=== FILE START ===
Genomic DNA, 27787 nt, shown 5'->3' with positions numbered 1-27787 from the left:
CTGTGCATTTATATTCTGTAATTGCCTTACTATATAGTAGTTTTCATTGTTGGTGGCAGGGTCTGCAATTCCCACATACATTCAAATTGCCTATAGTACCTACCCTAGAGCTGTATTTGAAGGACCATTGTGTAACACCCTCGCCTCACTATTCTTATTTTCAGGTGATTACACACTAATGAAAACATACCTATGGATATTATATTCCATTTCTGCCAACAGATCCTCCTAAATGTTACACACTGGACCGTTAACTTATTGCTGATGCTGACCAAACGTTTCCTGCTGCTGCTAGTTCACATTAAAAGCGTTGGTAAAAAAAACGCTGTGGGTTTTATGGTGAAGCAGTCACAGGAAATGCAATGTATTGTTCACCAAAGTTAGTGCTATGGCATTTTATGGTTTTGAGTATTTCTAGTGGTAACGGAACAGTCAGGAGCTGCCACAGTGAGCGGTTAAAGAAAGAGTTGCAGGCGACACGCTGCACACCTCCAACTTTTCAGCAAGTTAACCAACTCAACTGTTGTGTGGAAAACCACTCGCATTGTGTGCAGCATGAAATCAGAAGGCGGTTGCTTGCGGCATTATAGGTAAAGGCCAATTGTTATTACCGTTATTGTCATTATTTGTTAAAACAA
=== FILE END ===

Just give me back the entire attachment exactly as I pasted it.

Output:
Genomic DNA, 27787 nt, shown 5'->3' with positions numbered 1-27787 from the left:
CTGTGCATTTATATTCTGTAATTGCCTTACTATATAGTAGTTTTCATTGTTGGTGGCAGGGTCTGCAATTCCCACATACATTCAAATTGCCTATAGTACCTACCCTAGAGCTGTATTTGAAGGACCATTGTGTAACACCCTCGCCTCACTATTCTTATTTTCAGGTGATTACACACTAATGAAAACATACCTATGGATATTATATTCCATTTCTGCCAACAGATCCTCCTAAATGTTACACACTGGACCGTTAACTTATTGCTGATGCTGACCAAACGTTTCCTGCTGCTGCTAGTTCACATTAAAAGCGTTGGTAAAAAAAACGCTGTGGGTTTTATGGTGAAGCAGTCACAGGAAATGCAATGTATTGTTCACCAAAGTTAGTGCTATGGCATTTTATGGTTTTGAGTATTTCTAGTGGTAACGGAACAGTCAGGAGCTGCCACAGTGAGCGGTTAAAGAAAGAGTTGCAGGCGACACGCTGCACACCTCCAACTTTTCAGCAAGTTAACCAACTCAACTGTTGTGTGGAAAACCACTCGCATTGTGTGCAGCATGAAATCAGAAGGCGGTTGCTTGCGGCATTATAGGTAAAGGCCAATTGTTATTACCGTTATTGTCATTATTTGTTAAAACAA